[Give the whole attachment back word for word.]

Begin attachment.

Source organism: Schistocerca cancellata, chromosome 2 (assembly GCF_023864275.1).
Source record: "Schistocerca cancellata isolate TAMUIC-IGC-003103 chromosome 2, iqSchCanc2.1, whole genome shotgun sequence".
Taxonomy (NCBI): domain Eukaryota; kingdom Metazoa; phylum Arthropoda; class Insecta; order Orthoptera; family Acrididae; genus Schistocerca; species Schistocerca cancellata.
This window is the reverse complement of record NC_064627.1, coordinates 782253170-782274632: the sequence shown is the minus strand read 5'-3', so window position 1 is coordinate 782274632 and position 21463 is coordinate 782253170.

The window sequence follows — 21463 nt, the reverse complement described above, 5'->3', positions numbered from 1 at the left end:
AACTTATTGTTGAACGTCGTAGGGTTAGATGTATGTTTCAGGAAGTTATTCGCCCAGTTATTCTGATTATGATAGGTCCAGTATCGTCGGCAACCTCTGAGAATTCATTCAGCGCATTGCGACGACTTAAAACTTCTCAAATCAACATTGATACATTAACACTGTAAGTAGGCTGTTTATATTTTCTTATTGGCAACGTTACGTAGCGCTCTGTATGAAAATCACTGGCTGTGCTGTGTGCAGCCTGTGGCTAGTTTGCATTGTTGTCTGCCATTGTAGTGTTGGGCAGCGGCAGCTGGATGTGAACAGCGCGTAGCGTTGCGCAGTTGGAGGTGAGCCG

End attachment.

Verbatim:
Source organism: Schistocerca cancellata, chromosome 2 (assembly GCF_023864275.1).
Source record: "Schistocerca cancellata isolate TAMUIC-IGC-003103 chromosome 2, iqSchCanc2.1, whole genome shotgun sequence".
Taxonomy (NCBI): domain Eukaryota; kingdom Metazoa; phylum Arthropoda; class Insecta; order Orthoptera; family Acrididae; genus Schistocerca; species Schistocerca cancellata.
This window is the reverse complement of record NC_064627.1, coordinates 782253170-782274632: the sequence shown is the minus strand read 5'-3', so window position 1 is coordinate 782274632 and position 21463 is coordinate 782253170.

The window sequence follows — 21463 nt, the reverse complement described above, 5'->3', positions numbered from 1 at the left end:
AACTTATTGTTGAACGTCGTAGGGTTAGATGTATGTTTCAGGAAGTTATTCGCCCAGTTATTCTGATTATGATAGGTCCAGTATCGTCGGCAACCTCTGAGAATTCATTCAGCGCATTGCGACGACTTAAAACTTCTCAAATCAACATTGATACATTAACACTGTAAGTAGGCTGTTTATATTTTCTTATTGGCAACGTTACGTAGCGCTCTGTATGAAAATCACTGGCTGTGCTGTGTGCAGCCTGTGGCTAGTTTGCATTGTTGTCTGCCATTGTAGTGTTGGGCAGCGGCAGCTGGATGTGAACAGCGCGTAGCGTTGCGCAGTTGGAGGTGAGCCG